1. Not finding help here? Sign up for a free 30min tutor trial with Chegg Tutors
    Dismiss Notice
Dismiss Notice
Join Physics Forums Today!
The friendliest, high quality science and math community on the planet! Everyone who loves science is here!

Friction on an incline 2 problems

  1. Apr 2, 2004 #1
    I've tired everything i can think of, anyone that can be of any help i would appriceate it.

    A block with a mass of 5 kg is held in equilibrium on an incline of angle = 30.0° by the horizontal force, F, as shown in Figure 4-31. Find the magnitude of F.
    ( ) N
    Find the normal force exerted by the incline on the block. (Disregard friction.)
    ( )N

    and

    A box of books weighing 209 N is shoved across the floor by a force of 500 N exerted downward at an angle of 35° below the horizontal.

    (a) If µk between the box and the floor is 0.57, how long does it take to move the box 10 m, starting from rest? (If the box will not move, enter 0.)
    [ ] s
    (b) If µk between the box and the floor is 0.75, how long does it take to move the box 10 m, starting from rest?
    [ ] s
     

    Attached Files:

    Last edited: Apr 2, 2004
  2. jcsd
  3. Apr 2, 2004 #2

    HallsofIvy

    User Avatar
    Staff Emeritus
    Science Advisor

    Draw a "vector" (line segment) representing the horizontal force, F pointing to the incline. Set up a right triangle having that as hypotenuse, one leg perpendicular to the incline and one along it (you should see that one angle in the right triangle is 30 degrees). Use trigonometry to calculate the "components" of the force perpendicular to and along the incline in terms of F.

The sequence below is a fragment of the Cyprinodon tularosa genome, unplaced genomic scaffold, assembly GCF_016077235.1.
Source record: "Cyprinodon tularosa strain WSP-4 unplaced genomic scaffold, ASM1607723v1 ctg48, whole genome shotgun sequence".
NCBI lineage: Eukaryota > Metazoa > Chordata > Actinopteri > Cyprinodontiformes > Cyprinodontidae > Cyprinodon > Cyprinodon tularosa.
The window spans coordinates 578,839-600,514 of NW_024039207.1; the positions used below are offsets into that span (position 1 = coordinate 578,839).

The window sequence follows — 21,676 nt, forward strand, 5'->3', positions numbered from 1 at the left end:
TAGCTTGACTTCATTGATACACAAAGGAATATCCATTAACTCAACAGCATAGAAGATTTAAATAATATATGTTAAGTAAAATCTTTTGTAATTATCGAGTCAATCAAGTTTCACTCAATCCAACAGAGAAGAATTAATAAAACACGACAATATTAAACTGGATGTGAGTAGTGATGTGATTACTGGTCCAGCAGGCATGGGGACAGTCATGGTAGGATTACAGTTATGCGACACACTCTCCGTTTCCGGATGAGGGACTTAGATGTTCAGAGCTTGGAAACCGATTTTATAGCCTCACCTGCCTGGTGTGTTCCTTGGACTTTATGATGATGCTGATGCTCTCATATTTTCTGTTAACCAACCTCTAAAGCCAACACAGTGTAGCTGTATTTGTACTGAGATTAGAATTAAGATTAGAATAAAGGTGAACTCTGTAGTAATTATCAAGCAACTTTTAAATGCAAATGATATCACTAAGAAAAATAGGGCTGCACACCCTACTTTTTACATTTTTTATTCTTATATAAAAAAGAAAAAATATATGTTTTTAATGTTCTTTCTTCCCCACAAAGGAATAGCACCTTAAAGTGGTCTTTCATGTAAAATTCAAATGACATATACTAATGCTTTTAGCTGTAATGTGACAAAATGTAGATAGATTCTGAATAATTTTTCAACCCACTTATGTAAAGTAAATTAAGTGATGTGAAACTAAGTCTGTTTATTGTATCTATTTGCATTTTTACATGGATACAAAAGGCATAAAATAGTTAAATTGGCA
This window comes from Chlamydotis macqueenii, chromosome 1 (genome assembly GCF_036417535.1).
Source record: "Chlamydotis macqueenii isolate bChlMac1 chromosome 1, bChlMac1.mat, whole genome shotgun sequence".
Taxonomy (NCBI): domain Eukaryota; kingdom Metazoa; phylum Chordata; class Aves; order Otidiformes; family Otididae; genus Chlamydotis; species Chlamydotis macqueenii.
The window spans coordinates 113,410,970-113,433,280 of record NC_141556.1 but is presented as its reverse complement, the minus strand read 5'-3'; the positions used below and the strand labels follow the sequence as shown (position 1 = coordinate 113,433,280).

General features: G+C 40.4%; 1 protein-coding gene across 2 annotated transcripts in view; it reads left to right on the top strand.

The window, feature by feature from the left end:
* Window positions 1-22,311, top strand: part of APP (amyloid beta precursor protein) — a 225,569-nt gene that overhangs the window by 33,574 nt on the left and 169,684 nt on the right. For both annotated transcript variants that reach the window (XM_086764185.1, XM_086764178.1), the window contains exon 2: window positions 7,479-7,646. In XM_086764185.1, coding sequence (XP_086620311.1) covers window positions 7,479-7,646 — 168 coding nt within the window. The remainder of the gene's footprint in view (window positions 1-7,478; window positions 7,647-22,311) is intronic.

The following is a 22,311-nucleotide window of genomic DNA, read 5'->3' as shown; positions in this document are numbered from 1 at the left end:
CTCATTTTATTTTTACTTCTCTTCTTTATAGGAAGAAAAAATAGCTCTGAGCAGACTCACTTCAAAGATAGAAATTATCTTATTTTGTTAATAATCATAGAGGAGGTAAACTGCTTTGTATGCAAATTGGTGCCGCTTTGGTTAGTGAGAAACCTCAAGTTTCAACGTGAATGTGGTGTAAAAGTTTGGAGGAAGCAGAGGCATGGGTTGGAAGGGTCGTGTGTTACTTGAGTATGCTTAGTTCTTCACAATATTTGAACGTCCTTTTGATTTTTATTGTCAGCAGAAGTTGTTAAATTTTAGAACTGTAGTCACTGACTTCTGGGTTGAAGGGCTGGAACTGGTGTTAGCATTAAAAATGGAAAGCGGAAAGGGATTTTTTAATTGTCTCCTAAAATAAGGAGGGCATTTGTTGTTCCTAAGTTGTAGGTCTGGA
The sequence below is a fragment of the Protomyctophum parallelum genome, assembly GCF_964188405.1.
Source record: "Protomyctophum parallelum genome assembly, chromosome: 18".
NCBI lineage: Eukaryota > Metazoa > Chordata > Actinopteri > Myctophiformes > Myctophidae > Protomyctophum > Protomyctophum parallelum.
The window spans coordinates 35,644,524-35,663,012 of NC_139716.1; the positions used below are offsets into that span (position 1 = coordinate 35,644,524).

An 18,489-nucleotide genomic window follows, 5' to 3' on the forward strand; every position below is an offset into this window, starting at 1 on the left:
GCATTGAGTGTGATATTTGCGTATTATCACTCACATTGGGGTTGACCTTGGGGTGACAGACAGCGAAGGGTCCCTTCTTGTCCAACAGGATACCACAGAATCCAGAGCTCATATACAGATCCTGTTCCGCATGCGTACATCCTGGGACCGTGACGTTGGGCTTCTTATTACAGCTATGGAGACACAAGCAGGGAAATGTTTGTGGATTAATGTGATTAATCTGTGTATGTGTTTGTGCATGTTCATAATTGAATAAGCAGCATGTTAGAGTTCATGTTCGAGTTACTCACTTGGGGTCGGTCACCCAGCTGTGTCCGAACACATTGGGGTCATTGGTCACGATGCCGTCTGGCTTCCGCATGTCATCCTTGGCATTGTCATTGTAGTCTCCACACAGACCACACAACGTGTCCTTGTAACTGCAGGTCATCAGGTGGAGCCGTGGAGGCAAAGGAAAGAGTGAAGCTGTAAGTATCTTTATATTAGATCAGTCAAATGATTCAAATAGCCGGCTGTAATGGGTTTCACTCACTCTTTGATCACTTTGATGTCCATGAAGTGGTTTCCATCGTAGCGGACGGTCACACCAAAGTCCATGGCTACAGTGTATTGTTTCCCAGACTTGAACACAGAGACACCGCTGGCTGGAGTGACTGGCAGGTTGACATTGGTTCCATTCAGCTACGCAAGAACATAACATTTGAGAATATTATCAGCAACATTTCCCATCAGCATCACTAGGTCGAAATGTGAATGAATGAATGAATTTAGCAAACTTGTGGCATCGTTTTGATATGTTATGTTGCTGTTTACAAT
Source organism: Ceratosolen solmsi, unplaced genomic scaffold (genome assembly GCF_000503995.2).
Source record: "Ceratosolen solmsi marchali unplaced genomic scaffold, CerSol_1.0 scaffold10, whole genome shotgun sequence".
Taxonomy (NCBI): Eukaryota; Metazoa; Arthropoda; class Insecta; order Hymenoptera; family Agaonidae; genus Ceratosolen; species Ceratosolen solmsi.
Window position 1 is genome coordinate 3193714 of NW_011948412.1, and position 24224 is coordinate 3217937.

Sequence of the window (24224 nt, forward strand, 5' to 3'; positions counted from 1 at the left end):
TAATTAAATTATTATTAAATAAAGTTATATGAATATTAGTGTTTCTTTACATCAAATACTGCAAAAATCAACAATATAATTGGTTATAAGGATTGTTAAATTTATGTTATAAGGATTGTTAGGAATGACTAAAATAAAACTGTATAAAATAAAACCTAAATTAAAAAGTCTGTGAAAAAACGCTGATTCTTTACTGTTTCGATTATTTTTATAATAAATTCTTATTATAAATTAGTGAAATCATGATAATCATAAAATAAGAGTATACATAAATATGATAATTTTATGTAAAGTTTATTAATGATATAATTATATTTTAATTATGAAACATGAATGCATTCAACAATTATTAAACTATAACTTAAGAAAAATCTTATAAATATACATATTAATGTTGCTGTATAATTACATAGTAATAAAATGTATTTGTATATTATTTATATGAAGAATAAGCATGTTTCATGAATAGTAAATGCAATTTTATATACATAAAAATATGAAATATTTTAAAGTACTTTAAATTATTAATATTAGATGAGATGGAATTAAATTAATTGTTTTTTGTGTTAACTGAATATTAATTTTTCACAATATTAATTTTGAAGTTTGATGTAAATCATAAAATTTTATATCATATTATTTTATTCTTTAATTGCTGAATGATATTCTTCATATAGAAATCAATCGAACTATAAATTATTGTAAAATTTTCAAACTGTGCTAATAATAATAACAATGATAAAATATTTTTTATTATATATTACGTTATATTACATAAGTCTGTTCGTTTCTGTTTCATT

Now draw a vector (line segment) vertically representing the weight of the block (which is (5kg)(9.81m/s2)= 49.05 N) Again, draw a right triangle having that as hypotenuse and legs perpendicular to and along the incline. Use trigonometry to calculate the components of weight perpendicular to and along the incline.

    The components of weight and F along the incline must have the same value (but opposite sign) so that the block does not move. Set them equal and solve for F. Once you know F, the component of F perpendicular to the incline is the "normal" force.


    In the second problem, you know the coefficient of friction. That times the weight of the box is the friction force.

    One more time, set up a right triangle having the force as hypotenuse and making angle 35 degrees to the floor. Use trigonometry to calculate the component of force parallel to the floor.

    That force, minus the friction force, is the net force on the box. Once you have that use "F= ma" to find the acceleration and then use that to find the time necessary to move the box 10 m
     
  4. Apr 3, 2004 #3
    ah crap i had my calculator in radians not degrees, hence why whenever i input my answers into the "webassign" it wasn't right. Since it was due 11pm last night i think ill just stick my tail between my legs and run away.
     
  5. Apr 3, 2004 #4
    This is why showing the work you've done is a very good idea. :wink:

    cookiemonster
     
Know someone interested in this topic? Share this thread via Reddit, Google+, Twitter, or Facebook

Have something to add?